Monthly Archives: June 2011
I’m on a new coupon-clipping, money-saving kick, and while clipping last weekend, I found this little gem. It’s now framed on my fridge, because the truth is often funny. If you feel inclined (and your toddler isn’t drawing on the walls), tell me your best craziest-day-as-a-mom story.
While waiting for the water to boil for the kids’ mac & cheese, I gave them a bowl of cut cantaloupe and popped some popcorn for them to nosh on (since they were STARVING). After a few minutes, I asked “How are you enjoying your amuse bouche?” to which Hannah replied, “Mom! It’s called CAN’T-A-LOPE!”
I chuckled and reminded them of the interesting French phrase we had learned while watching “Cloudy with a Chance of Meatballs” earlier this morning.
Which, if you haven’t seen it, you are really missing out. Check it:
Anyways, once the mac & cheese was on the table and I was working through my nachos (I say “no” to fake cheese and “heck yes!” to melted Mexican cheese), Jonathan asked “Mom, how are you enjoying your AM-HUGE POOP?”
I’m still cracking up!
***This is an ADULT novel! It has a. whole. lot. of. sex. The majority of it is “married” sex, but there are also scenes of sexual assaults, which could be incredibly disturbing to an unsuspecting reader. So this is most certainly an adult novel, and I figured I’d give you fair warning.***
Music to read to:
World War II is over, and combat nurse Claire Randall and her veteran husband, Frank, journey to Inverness, Scotland for a second honeymoon. The War interrupted their budding marriage and altered both of them as war does, but they are trying to reconnect with one another. While Claire searches for herbs and local remedies to help cure her possible infertility, Frank studies his family history with a vicar, researching interesting facts about his infamous ancestor, Black Jack Randall.
Out for a walk by herself one afternoon, Claire visits a hill of standing stones where she and Frank once watched a neopagan sunrise ritual. But when she touches one of the stones, she suddenly finds herself falling down the hill in the dark of night and the world has changed completely. When she stops at the bottom of the hill, she runs into Frank… or so she thinks. Kilted men on horseback rescue her from attempted rape by the familiar-looking man, who is actually Black Jack Randall. Before long, Claire realizes that she has somehow fallen back in time to 1743, and she is immediately taken far up to the highlands with the Scottish cattle rustlers before she can return to the standing stones and her way back to her own time.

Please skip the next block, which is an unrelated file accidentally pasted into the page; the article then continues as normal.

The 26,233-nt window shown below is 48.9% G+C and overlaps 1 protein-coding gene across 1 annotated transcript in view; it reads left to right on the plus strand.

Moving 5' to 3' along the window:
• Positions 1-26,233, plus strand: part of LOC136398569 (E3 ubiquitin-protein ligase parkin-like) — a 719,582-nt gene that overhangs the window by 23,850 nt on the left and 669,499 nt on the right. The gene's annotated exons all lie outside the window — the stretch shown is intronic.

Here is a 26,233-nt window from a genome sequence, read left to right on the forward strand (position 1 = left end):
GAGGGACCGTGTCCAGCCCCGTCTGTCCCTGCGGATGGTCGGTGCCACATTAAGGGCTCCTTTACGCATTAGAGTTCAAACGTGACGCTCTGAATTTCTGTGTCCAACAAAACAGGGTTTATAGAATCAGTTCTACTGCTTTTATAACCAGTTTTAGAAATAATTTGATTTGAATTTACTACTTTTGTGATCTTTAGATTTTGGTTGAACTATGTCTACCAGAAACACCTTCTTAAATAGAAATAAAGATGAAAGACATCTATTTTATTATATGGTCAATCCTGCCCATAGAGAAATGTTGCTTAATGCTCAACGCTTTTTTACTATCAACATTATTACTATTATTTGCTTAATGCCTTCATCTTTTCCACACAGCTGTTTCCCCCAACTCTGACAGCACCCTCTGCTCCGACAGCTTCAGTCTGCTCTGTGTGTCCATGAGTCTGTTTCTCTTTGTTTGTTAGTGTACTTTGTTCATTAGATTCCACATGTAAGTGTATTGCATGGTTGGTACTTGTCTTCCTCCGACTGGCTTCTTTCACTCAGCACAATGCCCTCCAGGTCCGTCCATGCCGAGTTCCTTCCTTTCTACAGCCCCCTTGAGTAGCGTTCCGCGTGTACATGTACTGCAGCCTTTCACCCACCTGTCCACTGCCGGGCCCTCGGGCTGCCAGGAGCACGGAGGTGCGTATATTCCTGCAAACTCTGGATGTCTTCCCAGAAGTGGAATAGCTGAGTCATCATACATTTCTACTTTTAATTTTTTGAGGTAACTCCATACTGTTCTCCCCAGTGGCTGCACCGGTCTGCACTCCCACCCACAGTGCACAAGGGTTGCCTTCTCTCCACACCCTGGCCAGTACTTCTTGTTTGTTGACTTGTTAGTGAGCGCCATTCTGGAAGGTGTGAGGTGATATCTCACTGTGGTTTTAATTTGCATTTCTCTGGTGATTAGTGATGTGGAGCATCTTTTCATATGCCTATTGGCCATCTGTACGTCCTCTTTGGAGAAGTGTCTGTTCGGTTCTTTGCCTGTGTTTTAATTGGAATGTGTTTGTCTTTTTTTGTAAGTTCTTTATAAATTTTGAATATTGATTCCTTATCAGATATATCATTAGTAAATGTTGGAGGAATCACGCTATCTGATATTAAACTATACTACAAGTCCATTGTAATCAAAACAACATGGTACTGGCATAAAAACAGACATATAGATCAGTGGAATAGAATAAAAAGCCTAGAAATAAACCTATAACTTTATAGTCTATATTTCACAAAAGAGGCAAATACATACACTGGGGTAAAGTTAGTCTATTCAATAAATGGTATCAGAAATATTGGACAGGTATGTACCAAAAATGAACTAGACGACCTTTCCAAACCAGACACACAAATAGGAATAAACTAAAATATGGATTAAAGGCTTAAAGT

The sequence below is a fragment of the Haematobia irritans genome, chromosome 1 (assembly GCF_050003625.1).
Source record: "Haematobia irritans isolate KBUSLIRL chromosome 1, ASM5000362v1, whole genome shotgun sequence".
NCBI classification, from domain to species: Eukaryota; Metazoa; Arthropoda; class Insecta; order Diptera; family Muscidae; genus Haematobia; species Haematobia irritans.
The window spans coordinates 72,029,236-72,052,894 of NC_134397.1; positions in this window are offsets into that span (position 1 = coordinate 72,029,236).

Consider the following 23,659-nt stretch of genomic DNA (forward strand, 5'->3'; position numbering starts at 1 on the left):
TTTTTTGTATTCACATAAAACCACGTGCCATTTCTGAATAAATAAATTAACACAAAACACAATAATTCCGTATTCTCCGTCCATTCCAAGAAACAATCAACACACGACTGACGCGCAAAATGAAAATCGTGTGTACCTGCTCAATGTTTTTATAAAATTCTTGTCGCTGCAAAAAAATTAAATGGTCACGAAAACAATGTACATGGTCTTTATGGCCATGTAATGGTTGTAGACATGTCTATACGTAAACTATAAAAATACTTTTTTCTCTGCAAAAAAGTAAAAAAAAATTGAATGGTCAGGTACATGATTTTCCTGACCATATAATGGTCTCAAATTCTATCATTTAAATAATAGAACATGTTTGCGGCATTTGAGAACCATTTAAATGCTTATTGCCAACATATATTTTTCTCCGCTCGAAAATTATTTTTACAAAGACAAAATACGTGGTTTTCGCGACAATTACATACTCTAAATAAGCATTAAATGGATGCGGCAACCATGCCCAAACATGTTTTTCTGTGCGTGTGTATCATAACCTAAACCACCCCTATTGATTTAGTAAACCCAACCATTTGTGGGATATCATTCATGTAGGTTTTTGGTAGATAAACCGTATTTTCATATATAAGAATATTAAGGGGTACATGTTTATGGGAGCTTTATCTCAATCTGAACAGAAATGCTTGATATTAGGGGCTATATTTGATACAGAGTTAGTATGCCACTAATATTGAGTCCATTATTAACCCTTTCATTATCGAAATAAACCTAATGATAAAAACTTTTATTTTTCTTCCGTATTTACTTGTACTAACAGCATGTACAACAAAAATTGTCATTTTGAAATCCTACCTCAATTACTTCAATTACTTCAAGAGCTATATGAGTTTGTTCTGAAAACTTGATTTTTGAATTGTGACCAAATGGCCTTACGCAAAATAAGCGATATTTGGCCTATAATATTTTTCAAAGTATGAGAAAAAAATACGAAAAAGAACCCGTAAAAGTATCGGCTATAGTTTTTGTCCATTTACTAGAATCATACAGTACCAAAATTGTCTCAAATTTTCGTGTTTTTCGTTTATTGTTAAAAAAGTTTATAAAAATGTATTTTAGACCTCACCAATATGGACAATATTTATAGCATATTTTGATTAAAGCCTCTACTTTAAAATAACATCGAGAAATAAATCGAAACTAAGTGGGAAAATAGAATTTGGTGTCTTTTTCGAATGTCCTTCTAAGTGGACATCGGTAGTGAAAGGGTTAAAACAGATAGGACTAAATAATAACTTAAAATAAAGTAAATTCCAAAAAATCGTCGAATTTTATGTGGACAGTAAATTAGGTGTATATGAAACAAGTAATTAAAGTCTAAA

Throughout the story, Claire tries to keep her secret while both looking for a way to get back to her own time, and slowly falling in love with the highlanders who take her in. She’s given an occupation as a healer, and uses her modern knowledge to help the people around her, all the while trying to conceal her true identity and protect the people she has become a part of from historical events that she knows are on the horizon. When she is compelled to marry the handsome Jamie Frasier or be turned over to the authorities (and the evil Jack Randall), Claire finds herself entangled in a complicated web of love, adventure, and terrifying knowledge of the future.
What I loved about this book:
- This book has amazing sensory depth and tons of detail, making you feel as if you are living the story along with Claire.
- I loved the historical accuracy of the novel, and how the time period comes alive with tangible characters.
- I really liked that this was a long, meaty book. Maybe because I often indulge in shorter YA books, I liked that this was a story that took me several weeks to read.
- This book literally has EVERYTHING… in fact, the author, Diana Gabaldon wrote on her website: I’ve never been able to describe this book in twenty-five words or less, and neither has anyone else in the twenty years since it was first published. I’ve seen it (and the rest of the series) sold–with evident success–as Literature, Fiction, Historical Fiction, Historical NON-fiction (really. Well, they are very accurate), Science Fiction, Fantasy, Mystery, Romance, Military History (no, honest), Gay and Lesbian Fiction, and…Horror. I would even add to her list Woman’s Literature (fertility, birth), Herbology, History of Medicine, and Catholicism.